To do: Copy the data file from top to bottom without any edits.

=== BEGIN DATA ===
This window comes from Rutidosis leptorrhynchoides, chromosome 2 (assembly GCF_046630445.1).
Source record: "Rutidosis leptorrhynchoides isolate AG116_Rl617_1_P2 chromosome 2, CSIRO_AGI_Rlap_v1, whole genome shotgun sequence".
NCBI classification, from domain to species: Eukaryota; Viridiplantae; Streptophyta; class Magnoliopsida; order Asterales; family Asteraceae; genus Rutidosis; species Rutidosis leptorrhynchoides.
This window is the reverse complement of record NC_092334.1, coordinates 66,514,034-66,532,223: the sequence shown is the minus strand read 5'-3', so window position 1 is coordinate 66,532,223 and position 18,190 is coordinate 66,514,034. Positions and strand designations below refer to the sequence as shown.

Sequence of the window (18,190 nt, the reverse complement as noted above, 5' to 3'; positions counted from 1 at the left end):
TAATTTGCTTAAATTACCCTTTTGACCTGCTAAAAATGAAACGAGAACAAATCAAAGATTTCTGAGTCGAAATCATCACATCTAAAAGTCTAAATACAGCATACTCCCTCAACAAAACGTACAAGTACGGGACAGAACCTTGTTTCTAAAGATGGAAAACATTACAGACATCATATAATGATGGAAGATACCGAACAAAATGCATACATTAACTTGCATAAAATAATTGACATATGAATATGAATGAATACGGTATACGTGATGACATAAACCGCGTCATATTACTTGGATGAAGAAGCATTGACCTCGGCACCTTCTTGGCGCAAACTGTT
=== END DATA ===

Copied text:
This window comes from Rutidosis leptorrhynchoides, chromosome 2 (assembly GCF_046630445.1).
Source record: "Rutidosis leptorrhynchoides isolate AG116_Rl617_1_P2 chromosome 2, CSIRO_AGI_Rlap_v1, whole genome shotgun sequence".
NCBI classification, from domain to species: Eukaryota; Viridiplantae; Streptophyta; class Magnoliopsida; order Asterales; family Asteraceae; genus Rutidosis; species Rutidosis leptorrhynchoides.
This window is the reverse complement of record NC_092334.1, coordinates 66,514,034-66,532,223: the sequence shown is the minus strand read 5'-3', so window position 1 is coordinate 66,532,223 and position 18,190 is coordinate 66,514,034. Positions and strand designations below refer to the sequence as shown.

Sequence of the window (18,190 nt, the reverse complement as noted above, 5' to 3'; positions counted from 1 at the left end):
TAATTTGCTTAAATTACCCTTTTGACCTGCTAAAAATGAAACGAGAACAAATCAAAGATTTCTGAGTCGAAATCATCACATCTAAAAGTCTAAATACAGCATACTCCCTCAACAAAACGTACAAGTACGGGACAGAACCTTGTTTCTAAAGATGGAAAACATTACAGACATCATATAATGATGGAAGATACCGAACAAAATGCATACATTAACTTGCATAAAATAATTGACATATGAATATGAATGAATACGGTATACGTGATGACATAAACCGCGTCATATTACTTGGATGAAGAAGCATTGACCTCGGCACCTTCTTGGCGCAAACTGTT